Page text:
Featured in Real Points, by Jo Staffelbach Heinz
A recent article by Lance Hosey, the Chief Sustainability Officer at RTKL appeared in the New York Times, it’s headline, “Why We Love Beautiful Things” is what really caught my eye. (February 17, 2013)
It makes perfect sense that poorly designed objects can have a negative impact on our health and wellbeing. That poorly designed office chair can definitely harm your back and that poorly designed mattress can ruin your sleep, but do we really understand the enormous impact GOOD DESIGN can have on our psyche?
This article cites last year’s research in Germany that “just glancing at shades of green can boost creativity and motivation based on the fact that we associate verdant colors with food bearing vegetation—hues that promise nourishment.” The article also references the Duke University research that found that our eyes can “scan an image fastest when its share is a golden rectangle, the ideal layout for text and the one most conducive to reading and attention.” This theory of “magical proportions” have been with us for centuries and now continue to influence us. Many things take the shape of this “golden ratio,”– The Parthenon, Mona Lisa, Notre Dame and even the shape of the original iPod.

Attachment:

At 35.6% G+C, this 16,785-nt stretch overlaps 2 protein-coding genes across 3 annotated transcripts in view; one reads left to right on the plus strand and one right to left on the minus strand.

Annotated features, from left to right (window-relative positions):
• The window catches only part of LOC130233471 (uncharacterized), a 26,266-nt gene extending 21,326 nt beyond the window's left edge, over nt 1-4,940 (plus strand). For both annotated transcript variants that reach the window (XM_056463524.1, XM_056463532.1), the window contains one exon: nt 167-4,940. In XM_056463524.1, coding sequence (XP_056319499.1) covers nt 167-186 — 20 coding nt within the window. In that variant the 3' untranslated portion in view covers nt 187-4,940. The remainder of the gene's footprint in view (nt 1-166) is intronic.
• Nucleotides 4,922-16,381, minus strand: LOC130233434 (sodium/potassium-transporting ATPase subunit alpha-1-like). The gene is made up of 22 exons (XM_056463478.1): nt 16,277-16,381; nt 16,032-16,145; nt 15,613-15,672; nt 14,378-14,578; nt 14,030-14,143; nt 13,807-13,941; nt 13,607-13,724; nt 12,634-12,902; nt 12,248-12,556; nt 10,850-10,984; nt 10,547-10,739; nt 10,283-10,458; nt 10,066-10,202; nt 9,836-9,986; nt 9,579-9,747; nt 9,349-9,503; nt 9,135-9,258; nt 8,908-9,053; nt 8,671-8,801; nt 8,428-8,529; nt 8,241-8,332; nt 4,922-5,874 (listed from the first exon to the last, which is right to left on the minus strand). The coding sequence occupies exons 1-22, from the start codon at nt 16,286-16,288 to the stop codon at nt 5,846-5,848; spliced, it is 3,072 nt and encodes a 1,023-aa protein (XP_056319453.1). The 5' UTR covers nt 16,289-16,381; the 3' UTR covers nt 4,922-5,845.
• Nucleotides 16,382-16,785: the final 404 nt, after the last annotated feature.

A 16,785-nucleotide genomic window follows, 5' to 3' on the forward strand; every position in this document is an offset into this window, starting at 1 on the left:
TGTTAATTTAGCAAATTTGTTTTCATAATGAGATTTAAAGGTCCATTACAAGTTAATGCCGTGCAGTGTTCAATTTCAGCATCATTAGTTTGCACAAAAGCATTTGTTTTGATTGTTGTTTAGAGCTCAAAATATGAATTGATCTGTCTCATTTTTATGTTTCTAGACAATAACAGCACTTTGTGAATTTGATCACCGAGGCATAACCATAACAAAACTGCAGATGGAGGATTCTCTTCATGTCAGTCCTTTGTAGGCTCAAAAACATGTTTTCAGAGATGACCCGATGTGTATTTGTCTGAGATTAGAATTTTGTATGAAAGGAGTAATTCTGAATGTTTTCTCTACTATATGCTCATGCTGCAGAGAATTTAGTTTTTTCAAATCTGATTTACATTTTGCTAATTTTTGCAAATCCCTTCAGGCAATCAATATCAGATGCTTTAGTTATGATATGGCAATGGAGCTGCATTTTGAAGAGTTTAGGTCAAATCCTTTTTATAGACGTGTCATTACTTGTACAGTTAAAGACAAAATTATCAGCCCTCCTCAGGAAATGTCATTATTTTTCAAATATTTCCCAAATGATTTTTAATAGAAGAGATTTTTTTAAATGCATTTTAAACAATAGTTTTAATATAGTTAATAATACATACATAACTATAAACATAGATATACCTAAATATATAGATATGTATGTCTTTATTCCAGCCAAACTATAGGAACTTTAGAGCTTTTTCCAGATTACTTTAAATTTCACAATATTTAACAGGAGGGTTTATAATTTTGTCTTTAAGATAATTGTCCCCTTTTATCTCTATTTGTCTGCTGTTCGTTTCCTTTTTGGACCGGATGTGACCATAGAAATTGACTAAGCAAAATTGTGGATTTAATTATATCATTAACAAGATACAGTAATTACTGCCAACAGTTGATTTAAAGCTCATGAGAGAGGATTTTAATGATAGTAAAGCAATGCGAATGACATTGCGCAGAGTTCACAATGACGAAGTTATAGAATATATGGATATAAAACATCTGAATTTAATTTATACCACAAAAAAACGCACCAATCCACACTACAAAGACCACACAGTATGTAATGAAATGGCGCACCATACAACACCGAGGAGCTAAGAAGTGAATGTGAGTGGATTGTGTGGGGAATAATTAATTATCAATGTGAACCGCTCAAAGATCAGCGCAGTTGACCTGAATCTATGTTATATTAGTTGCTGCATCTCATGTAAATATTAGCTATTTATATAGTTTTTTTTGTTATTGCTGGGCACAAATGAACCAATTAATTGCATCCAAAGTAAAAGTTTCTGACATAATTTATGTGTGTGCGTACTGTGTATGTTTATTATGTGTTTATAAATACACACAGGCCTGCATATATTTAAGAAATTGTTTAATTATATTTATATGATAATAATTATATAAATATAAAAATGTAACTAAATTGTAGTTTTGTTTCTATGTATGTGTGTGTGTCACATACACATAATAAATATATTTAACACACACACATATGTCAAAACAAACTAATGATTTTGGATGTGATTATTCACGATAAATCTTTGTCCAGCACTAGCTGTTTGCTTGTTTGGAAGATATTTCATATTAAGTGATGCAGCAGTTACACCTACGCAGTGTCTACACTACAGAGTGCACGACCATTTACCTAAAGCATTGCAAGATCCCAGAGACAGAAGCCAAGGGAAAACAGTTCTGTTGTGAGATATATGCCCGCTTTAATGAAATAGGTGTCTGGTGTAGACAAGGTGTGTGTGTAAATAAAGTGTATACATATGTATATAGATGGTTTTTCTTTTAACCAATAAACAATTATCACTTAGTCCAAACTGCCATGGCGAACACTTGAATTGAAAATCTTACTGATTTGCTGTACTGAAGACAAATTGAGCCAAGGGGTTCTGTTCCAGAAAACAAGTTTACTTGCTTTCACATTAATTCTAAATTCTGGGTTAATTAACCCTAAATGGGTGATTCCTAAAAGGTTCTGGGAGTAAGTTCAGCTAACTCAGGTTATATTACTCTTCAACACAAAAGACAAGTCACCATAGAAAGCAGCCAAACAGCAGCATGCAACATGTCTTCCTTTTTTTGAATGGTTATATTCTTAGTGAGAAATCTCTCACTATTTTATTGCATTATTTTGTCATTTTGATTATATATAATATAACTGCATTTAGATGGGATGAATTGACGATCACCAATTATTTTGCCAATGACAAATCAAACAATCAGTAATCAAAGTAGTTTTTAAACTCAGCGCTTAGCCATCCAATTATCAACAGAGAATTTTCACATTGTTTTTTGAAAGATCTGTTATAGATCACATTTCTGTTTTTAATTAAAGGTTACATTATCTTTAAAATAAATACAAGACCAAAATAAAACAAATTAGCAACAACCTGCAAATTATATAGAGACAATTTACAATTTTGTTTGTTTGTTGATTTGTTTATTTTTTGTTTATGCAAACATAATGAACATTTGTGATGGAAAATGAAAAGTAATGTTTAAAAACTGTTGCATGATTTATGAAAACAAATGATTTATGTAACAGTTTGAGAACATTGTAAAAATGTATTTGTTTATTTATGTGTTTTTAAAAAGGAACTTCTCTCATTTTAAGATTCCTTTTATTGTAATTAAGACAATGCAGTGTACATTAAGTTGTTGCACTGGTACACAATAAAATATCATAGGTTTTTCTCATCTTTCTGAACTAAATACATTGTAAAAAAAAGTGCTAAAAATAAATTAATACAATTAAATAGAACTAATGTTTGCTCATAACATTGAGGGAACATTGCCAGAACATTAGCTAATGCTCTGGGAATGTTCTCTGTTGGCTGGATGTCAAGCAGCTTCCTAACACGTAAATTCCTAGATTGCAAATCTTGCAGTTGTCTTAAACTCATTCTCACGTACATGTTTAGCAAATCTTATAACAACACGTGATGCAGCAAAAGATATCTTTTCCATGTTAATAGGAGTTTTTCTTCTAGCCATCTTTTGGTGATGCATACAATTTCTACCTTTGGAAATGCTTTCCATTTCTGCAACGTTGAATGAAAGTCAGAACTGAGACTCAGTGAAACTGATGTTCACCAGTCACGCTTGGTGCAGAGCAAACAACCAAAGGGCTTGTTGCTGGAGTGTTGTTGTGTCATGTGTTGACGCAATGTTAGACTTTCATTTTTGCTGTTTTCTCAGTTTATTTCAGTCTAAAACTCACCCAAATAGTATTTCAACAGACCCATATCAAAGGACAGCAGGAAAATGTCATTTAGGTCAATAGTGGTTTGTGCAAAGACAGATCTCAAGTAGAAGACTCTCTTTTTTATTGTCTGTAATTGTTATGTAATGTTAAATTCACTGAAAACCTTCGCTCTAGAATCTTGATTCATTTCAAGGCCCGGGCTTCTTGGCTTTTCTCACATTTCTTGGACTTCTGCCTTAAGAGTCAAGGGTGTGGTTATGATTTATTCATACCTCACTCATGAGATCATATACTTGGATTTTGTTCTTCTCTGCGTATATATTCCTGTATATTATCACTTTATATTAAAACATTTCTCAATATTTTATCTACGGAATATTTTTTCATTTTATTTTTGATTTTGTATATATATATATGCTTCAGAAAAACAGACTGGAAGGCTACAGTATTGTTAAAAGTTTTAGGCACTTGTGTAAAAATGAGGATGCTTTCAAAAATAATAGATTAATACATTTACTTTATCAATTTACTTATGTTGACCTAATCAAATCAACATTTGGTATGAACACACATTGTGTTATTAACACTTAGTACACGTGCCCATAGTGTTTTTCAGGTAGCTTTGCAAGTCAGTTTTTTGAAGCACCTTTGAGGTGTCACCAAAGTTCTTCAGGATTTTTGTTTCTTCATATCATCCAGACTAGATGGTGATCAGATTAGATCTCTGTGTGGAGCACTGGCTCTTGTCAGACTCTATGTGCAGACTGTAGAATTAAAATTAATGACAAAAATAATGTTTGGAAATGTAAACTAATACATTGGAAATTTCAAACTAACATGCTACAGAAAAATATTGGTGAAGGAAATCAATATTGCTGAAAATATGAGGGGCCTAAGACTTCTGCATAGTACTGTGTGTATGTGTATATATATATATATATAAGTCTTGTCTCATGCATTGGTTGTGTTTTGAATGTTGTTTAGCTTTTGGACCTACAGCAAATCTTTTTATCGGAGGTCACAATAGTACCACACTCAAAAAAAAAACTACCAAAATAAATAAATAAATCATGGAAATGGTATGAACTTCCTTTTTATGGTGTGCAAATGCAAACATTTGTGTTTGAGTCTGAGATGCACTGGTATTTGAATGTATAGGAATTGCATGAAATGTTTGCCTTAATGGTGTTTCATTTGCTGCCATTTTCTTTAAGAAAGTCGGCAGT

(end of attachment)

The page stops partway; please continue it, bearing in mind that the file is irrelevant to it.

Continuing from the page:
Buying patterns have proven that design is something we seek out and something that makes us feel better. We want it and we’ll even pay more to get it. Look at the covers of today’s periodicals and the dominance of design. Design attracts attention. Color, shape, form and the balance of all these elements both drives us and calms us. And Coke, Target and an increasing number of everyday brands realize the value of quality design. Of course, Apple has proven it with its products, and DESIGN is at the heart of Apple’s soul.
A UK study demonstrated a direct link between design and business performance. In this study design focused businesses outperformed key stock market indices by 200%. Good design makes good economic sense and clearly good design has become a differentiator.
Well-designed hospitals aid in speedier recovery, well-designed schools support learning better, and well-designed offices have the potential to increase productivity and worker satisfaction. And the real beauty of it all, is that more people of every walk of life are becoming keenly aware of the value of GOOD DESIGN.